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LEMKIN'S HOUSE

In 1944, Raphael Lemkin invented the word “genocide” and spent his life fighting to have it recognized as an international crime. But when the U.S. finally signs his law – decades after his death – the Rwandan and Bosnian genocides erupt and torment Lemkin in the afterlife. He must weigh his accomplishments against his guilt for deserting his family. If genocide cannot be stopped, how will Lemkin rest?

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highly recommended by the New York Times - The Listings

“The man who invented the word genocide, Raphael Lemkin, turns out to have an unsettled afterlife in the compelling drama by Catherine Filloux. He learns, through visitations by Tutsis and others, that the international law he campaigned for against genocide may not have accomplished anything. John Daggett is impressive as Lemkin …A call to action…”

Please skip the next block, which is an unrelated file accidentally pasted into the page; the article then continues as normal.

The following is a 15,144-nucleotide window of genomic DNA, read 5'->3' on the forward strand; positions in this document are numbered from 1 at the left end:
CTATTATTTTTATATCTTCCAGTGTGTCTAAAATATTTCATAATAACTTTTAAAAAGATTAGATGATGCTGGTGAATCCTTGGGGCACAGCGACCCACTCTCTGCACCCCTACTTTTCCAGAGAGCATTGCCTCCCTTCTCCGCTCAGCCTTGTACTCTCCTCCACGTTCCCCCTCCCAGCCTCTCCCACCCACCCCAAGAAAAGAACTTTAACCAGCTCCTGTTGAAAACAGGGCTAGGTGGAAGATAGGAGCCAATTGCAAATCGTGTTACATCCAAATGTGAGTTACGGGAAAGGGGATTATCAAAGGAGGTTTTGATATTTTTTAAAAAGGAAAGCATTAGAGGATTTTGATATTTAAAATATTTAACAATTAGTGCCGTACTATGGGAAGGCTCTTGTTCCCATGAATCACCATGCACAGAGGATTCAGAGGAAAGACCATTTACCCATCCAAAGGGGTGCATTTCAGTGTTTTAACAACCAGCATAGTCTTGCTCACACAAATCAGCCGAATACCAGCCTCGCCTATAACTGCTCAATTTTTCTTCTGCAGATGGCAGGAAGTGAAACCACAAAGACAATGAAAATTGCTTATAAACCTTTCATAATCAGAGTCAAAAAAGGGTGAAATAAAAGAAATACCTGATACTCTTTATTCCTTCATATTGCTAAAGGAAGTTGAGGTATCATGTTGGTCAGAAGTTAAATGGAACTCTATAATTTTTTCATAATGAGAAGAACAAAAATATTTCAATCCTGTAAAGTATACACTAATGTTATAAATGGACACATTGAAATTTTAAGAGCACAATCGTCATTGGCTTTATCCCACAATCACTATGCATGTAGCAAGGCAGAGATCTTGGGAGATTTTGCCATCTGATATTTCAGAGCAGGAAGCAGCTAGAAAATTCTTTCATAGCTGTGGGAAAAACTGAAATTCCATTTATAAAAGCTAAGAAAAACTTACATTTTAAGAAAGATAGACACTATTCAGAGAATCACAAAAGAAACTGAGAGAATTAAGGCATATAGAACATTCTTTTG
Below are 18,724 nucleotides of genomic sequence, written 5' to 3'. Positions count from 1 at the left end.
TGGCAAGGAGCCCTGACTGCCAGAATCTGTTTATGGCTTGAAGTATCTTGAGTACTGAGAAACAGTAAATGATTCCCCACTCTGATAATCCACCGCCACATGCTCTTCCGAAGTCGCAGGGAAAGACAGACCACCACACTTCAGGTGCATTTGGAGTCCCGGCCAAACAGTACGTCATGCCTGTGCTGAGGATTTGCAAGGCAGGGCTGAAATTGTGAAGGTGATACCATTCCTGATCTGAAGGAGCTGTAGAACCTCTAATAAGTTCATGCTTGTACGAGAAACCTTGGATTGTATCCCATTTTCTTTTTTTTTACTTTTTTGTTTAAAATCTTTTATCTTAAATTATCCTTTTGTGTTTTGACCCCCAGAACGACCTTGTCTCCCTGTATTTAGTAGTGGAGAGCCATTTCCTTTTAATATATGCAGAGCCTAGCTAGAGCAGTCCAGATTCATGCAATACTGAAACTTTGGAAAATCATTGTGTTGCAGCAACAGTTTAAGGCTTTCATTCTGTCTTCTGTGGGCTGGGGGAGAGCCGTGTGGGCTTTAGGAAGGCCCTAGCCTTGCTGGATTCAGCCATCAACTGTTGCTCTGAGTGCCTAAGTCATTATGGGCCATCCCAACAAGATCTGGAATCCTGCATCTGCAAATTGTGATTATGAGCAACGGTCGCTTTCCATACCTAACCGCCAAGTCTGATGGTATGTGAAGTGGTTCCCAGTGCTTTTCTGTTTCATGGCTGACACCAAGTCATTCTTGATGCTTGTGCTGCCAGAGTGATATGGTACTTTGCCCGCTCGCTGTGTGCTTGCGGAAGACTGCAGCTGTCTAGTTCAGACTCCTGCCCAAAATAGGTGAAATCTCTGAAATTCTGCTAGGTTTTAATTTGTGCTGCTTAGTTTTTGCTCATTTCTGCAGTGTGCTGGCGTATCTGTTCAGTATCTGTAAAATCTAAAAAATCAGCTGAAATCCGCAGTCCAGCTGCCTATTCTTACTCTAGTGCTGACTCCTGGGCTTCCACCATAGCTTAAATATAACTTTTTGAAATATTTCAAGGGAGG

- Genzlinger, The New York Times

“Catherine Filloux, who has written four plays about the Khmer Rouge genocide in Cambodia, researched her play impeccably but lent her play a dreamlike tone that offsets any dryness or didacticism…this play should haunt, and possibly inspire, much of the audience as well.”
- Alexis Soloski, VILLAGE VOICE